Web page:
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Review: INE Voice Bootcamp, the two week experience

29 Oct

So many of you regular readers have caught onto the fact that I recently attended the INE Voice Boot Camp and I know many of you are anxiously awaiting details on what the experience was like and what to expect should you decide to attend the class yourself. So let’s get to it!

First up – class structure.  This is not a class for the faint of heart. It is not the class for those who work for 4 hrs and then need a nap.  It’s the class for those of you who work an intense 12+ hrs for days in a row and still maintain some bit of mental clarity at the end of it all. Maybe not a lot of mental clarity, but some nonetheless.

Officially class start time was 9am and lectures ended by 4-5pm.  Unofficially, students came as early as 6-7am, at least that’s the rumor. I wasn’t there to verify, because as we all know, morning people are mutants. As far as the evenings went, students always stayed as late, sometimes as late as 10-11pm. Personally I need some sleep to function, so I often called it quits about 8 or 9 pm – just as my brain began to melt out my ears.

On the same subject of structure, I liked the fact that the labs, which were setup pretty much like what I am told you would encounter in the actual lab exam, were open on the weekend and accessible via VPN at all times. It was nice to go in for a few hours on the weekend and work through some of the topics that were giving me grief. Yes, that might just have been all of the topics, but not the point.

Shifting gears, let’s talk about class content. Class was a refreshing mix of lecture and lab and blessedly free from the dreaded death-by-power-point. Of course all the major topics on the blue print were covered, but one of the things I enjoyed about this class was it didn’t stop at just here’s-how-to-pass the exam.  We covered how to think critically about tasks, configurations, and design. Yes, granted, a lot of it was how-to-think-like-a-proctor, but so much more – how to be a better voice engineer overall. This appeals to the part of me who knows it’s not just about certification but about being at the top of your game as an engineer.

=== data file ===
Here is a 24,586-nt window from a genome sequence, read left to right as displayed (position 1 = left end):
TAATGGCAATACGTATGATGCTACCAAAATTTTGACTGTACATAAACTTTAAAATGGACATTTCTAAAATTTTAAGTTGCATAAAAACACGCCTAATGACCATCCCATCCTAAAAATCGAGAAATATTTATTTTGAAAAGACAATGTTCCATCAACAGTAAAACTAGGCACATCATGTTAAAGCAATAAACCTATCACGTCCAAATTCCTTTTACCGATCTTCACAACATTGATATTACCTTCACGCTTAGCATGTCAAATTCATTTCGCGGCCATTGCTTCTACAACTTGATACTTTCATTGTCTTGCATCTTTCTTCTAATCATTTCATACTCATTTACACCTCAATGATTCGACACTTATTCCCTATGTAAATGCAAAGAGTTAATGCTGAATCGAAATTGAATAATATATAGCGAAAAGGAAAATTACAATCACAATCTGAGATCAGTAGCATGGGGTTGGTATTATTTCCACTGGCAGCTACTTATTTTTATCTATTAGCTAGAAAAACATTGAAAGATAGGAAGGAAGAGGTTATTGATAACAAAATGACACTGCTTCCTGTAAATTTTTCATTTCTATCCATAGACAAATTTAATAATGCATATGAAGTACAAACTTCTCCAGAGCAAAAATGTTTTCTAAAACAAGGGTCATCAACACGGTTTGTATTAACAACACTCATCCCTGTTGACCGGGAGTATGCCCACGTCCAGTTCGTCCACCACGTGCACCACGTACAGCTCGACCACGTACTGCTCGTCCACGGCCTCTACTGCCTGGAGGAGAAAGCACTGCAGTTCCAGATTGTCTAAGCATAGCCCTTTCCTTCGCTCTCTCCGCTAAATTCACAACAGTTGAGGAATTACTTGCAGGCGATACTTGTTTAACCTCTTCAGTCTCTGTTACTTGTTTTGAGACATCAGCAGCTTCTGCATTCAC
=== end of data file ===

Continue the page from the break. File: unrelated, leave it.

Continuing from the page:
So what about the teacher Mark Snow? Well, other that the class consensus that he has really great hair*, I’d have to say Mark knows his stuff cold. With that being said, he didn’t spoon feed students and he didn’t just give us the answers even though that would probably at times have been easier.  He provided a great many helpful lab suggestions and methods for being successful, but I would stop short of calling them tricks or quick tips.  You aren’t going to pass the CCIE Voice lab, or any other CCIE lab with a basketful of helpful hints, it’s hard work and mastery over the topics that will get you there and Mark provided excellent guidance on how to achieve that goal.

Lastly, I’d like to give a shout out to my awesome fellow students who not only provided great feedback in the class but were also great resources to one another, and to myself especially. When working through labs, these guys were invaluable to each other when trying figure out what on earth was going wrong in a configuration that should be working and wasn’t. We’ve all been there. Some of us more so than others.

So there you have it – was it a positive experience? Absolutely! Did it get me closer to my CCIE voice? Definitely.  In fact, I really just embarked on this study quest and I feel miles ahead.  I’m really glad I went when I did, because I now know how and where to focus my study efforts, what my weakness are, what my goals should be, and how I can measure my preparedness level accurately.